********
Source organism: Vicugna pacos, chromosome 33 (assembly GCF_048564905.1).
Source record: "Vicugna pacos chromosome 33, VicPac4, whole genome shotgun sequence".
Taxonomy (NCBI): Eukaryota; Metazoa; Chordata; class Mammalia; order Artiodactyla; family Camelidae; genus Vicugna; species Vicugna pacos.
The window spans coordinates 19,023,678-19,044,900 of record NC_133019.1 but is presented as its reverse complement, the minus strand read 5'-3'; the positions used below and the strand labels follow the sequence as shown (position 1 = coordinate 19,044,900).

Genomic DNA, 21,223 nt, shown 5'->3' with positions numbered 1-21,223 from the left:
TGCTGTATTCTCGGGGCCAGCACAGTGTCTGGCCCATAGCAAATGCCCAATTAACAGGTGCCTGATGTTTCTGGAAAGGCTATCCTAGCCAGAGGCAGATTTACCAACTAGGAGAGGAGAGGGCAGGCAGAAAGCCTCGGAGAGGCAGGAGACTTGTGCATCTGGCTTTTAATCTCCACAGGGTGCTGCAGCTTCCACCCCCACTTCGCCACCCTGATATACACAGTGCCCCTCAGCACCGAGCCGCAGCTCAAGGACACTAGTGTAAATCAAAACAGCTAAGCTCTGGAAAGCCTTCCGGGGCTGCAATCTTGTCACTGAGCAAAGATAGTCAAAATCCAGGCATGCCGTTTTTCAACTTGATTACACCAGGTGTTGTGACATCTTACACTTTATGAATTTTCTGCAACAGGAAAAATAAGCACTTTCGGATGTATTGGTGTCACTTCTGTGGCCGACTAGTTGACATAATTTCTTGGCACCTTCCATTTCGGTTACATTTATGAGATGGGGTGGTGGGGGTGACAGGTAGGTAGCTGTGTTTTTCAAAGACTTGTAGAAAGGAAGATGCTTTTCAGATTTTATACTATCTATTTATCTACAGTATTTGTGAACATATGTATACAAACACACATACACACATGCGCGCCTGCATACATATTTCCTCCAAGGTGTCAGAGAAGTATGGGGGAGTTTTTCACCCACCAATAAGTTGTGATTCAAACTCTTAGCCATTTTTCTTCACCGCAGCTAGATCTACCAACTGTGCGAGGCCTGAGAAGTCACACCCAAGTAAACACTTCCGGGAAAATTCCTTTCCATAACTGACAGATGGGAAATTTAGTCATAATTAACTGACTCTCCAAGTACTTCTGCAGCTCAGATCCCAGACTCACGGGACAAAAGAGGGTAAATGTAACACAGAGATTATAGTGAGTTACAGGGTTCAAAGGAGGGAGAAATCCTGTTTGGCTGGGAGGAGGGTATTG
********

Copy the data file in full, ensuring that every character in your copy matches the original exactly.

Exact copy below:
Source organism: Vicugna pacos, chromosome 33 (assembly GCF_048564905.1).
Source record: "Vicugna pacos chromosome 33, VicPac4, whole genome shotgun sequence".
Taxonomy (NCBI): Eukaryota; Metazoa; Chordata; class Mammalia; order Artiodactyla; family Camelidae; genus Vicugna; species Vicugna pacos.
The window spans coordinates 19,023,678-19,044,900 of record NC_133019.1 but is presented as its reverse complement, the minus strand read 5'-3'; the positions used below and the strand labels follow the sequence as shown (position 1 = coordinate 19,044,900).

Genomic DNA, 21,223 nt, shown 5'->3' with positions numbered 1-21,223 from the left:
TGCTGTATTCTCGGGGCCAGCACAGTGTCTGGCCCATAGCAAATGCCCAATTAACAGGTGCCTGATGTTTCTGGAAAGGCTATCCTAGCCAGAGGCAGATTTACCAACTAGGAGAGGAGAGGGCAGGCAGAAAGCCTCGGAGAGGCAGGAGACTTGTGCATCTGGCTTTTAATCTCCACAGGGTGCTGCAGCTTCCACCCCCACTTCGCCACCCTGATATACACAGTGCCCCTCAGCACCGAGCCGCAGCTCAAGGACACTAGTGTAAATCAAAACAGCTAAGCTCTGGAAAGCCTTCCGGGGCTGCAATCTTGTCACTGAGCAAAGATAGTCAAAATCCAGGCATGCCGTTTTTCAACTTGATTACACCAGGTGTTGTGACATCTTACACTTTATGAATTTTCTGCAACAGGAAAAATAAGCACTTTCGGATGTATTGGTGTCACTTCTGTGGCCGACTAGTTGACATAATTTCTTGGCACCTTCCATTTCGGTTACATTTATGAGATGGGGTGGTGGGGGTGACAGGTAGGTAGCTGTGTTTTTCAAAGACTTGTAGAAAGGAAGATGCTTTTCAGATTTTATACTATCTATTTATCTACAGTATTTGTGAACATATGTATACAAACACACATACACACATGCGCGCCTGCATACATATTTCCTCCAAGGTGTCAGAGAAGTATGGGGGAGTTTTTCACCCACCAATAAGTTGTGATTCAAACTCTTAGCCATTTTTCTTCACCGCAGCTAGATCTACCAACTGTGCGAGGCCTGAGAAGTCACACCCAAGTAAACACTTCCGGGAAAATTCCTTTCCATAACTGACAGATGGGAAATTTAGTCATAATTAACTGACTCTCCAAGTACTTCTGCAGCTCAGATCCCAGACTCACGGGACAAAAGAGGGTAAATGTAACACAGAGATTATAGTGAGTTACAGGGTTCAAAGGAGGGAGAAATCCTGTTTGGCTGGGAGGAGGGTATTG